Paul Edwards witnesses another day of fluctuating fortunes in the Championship title race
Watching Lancashire claw their way towards a respectable first-innings total at Aigburth this afternoon prompted consideration of the wonderful complexities of the County Championship. By the middle of the second session it was difficult to assess what a good score might be on the Liverpool wicket, yet this was only one of the fascinations of the Hampshire match, and the struggle to win either the First or Second Division comprises 16 four-day contests spread over more than five months of three English seasons. (Those of us who attended Lancashire's game against Derbyshire at Buxton in 1975 would suggest that a taste of all four is not unknown.)
Even more significantly, those matches are played on 16 different wickets, from greentops through raging turners to shirt-fronts, each of which require very different skills from the cricketers attempting to bat or bowl on them. A football match has comparative uniformity of surface and clarity of outcome to commend it: after 45 minutes it is often quite clear what the result is going to be. A game of four-day cricket offers few such simplicities: the two teams can play for six or twelve hours and still it may not be quite plain who, if anyone, is on top. A two-goal lead is precisely that; a score of 250 may be excellent or dreadful or merely par for the course. The numbers on the board do not always tell the story.
Then, of course, there is the weather. A snowed-off rugby match is replayed; a rain-ruined first-class cricket match is gone for good, a fact that has never been lost on Lancashire's followers. Last Saturday evening, for example, Warwickshire needed 135 more runs off about 21 overs to beat Yorkshire as the light closed in at Edgbaston. Both Shiv Chanderpaul and Jim Troughton were going well when Peter Hartley and Jeff Evans took the players off. Had Warwickshire won that match they would have been 16 points clear of Lancashire going into this week's games. Upon such meteorological differences are championships won and lost.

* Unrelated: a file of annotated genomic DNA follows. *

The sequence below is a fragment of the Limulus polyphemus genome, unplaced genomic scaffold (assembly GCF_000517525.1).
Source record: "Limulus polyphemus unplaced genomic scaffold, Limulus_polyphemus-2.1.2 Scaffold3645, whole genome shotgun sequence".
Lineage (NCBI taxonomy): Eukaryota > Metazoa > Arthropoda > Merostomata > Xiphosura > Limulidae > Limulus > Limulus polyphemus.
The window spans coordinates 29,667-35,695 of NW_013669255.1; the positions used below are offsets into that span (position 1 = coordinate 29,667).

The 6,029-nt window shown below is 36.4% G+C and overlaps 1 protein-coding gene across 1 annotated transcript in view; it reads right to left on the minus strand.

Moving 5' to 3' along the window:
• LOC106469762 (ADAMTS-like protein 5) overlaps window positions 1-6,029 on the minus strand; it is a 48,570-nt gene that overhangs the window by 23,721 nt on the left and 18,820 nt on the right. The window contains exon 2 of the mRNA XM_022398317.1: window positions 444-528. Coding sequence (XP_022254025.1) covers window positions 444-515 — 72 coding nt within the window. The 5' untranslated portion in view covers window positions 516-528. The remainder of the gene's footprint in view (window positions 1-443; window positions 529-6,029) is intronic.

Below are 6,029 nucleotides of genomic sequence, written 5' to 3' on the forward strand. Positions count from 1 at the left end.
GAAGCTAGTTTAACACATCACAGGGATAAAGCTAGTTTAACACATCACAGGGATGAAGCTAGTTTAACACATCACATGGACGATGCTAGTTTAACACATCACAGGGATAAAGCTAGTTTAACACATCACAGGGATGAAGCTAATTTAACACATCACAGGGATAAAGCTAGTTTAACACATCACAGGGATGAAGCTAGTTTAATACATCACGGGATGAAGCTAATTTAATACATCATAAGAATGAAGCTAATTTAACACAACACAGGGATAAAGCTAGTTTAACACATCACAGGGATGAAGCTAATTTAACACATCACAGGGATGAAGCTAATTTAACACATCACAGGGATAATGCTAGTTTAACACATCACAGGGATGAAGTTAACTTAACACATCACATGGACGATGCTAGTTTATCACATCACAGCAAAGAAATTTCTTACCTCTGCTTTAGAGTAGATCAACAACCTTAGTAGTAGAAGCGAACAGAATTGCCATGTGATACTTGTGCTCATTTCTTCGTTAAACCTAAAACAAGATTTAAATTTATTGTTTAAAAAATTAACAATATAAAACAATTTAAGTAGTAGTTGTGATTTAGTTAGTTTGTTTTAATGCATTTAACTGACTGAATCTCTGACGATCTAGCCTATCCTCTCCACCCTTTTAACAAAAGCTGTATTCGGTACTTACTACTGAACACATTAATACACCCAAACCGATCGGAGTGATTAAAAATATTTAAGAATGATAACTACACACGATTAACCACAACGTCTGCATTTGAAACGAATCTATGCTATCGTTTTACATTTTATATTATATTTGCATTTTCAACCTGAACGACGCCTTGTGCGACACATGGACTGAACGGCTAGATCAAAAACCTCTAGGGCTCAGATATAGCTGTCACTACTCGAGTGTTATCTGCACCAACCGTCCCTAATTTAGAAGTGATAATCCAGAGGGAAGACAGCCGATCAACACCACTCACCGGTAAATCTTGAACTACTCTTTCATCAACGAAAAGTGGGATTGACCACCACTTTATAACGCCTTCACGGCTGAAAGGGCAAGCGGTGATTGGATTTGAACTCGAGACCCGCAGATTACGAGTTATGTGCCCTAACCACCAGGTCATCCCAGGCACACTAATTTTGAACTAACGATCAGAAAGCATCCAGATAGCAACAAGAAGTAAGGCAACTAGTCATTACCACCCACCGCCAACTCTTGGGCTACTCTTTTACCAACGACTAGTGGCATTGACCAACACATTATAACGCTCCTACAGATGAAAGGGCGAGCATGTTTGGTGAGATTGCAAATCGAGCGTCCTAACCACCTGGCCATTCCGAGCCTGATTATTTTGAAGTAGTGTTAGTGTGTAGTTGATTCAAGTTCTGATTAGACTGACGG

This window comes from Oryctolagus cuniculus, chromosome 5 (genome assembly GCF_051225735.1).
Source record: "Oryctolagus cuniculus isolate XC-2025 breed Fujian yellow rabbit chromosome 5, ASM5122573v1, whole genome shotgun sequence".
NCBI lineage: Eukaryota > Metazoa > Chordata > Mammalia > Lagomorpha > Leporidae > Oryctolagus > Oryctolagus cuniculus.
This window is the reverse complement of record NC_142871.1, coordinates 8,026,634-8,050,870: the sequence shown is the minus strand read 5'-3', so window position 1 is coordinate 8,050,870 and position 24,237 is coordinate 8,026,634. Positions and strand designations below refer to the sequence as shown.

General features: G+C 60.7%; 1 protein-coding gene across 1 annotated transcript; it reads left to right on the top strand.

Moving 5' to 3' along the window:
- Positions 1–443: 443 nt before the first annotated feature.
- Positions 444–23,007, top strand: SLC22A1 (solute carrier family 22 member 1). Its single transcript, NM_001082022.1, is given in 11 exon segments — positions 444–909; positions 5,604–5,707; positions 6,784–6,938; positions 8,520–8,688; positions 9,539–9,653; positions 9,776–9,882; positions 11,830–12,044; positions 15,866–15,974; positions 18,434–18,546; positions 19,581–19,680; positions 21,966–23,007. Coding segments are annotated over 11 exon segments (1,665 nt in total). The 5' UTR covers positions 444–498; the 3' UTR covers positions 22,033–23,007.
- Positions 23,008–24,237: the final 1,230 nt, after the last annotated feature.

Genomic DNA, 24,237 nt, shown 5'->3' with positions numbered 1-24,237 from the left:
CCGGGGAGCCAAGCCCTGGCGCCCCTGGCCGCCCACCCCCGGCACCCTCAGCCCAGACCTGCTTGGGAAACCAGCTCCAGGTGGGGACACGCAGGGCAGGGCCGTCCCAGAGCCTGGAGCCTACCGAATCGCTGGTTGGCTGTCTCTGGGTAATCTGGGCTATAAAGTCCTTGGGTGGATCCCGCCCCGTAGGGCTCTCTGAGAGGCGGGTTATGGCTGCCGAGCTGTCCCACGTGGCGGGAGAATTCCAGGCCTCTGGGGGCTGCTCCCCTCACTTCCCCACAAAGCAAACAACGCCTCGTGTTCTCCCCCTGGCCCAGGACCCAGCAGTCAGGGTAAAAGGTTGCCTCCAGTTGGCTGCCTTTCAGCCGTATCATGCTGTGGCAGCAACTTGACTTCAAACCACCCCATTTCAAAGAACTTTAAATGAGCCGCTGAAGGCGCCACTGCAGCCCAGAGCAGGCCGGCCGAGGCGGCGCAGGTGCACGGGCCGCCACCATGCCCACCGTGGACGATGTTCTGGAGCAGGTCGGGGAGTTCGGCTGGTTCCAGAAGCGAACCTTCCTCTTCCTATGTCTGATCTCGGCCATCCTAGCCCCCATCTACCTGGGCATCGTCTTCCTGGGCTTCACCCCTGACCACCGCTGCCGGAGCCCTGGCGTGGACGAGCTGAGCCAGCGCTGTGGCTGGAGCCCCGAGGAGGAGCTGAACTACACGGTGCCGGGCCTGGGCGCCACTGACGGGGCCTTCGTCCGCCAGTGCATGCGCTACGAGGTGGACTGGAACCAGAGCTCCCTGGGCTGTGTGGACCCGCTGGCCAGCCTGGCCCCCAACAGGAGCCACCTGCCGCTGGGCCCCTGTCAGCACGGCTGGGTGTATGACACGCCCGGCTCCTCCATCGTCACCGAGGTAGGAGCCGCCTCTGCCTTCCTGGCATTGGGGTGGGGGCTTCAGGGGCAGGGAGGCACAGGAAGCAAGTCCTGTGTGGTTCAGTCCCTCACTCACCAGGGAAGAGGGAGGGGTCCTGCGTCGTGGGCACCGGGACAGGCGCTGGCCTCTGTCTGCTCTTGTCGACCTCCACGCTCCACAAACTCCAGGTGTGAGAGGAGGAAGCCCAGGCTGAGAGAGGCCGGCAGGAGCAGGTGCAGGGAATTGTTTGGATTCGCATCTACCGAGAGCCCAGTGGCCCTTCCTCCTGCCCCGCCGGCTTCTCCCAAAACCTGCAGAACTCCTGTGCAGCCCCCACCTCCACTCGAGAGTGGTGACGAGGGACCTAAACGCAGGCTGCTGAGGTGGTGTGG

One of the attractions of cricketers' diaries is that they frequently do credit to the richness of the unfolding season. Peter Roebuck, Brian Brain and Mark Wagh, to name but three, have all chronicled their counties' attempts to win trophies during summers in which optimism either gave way to disappointment or was triumphantly justified. Even when you know what happened in the seasons being described, the books are still worth reading for the human insight they contain. You would need to be unobservant indeed to travel around the country playing professional sport with a group of men for over five months and not gain a deeper understanding of their characters.
John Barclay's The Appeal of the Championship: Sussex in the Summer of 1981 (published by Fairfield Books in 2002) is one of the least-known of the genre, yet it focuses specifically on the first-class game and the attempt of Barclay's team to win their first title. (Students of the career of Peter Moores will know how their campaign ended up.) Barclay was the Sussex captain during the season in question and he was well placed to give an insight into the task of trying to coax the best out of a diverse group of professional sportsmen.
As I complete this piece the rain is bucketing down at Aigburth yet Lancashire's total of 337 for seven looks formidable indeed. Precisely how strong it is, though, we shan't know until Hampshire have batted. Then again, the weather may take a hand, as it threatened to do but never quite did on Wednesday. A season which began in warm Spring sunshine 153 days ago still has a week to run.
Photo (c) Simon Pendrigh
Article (c) Lancashire County Cricket Club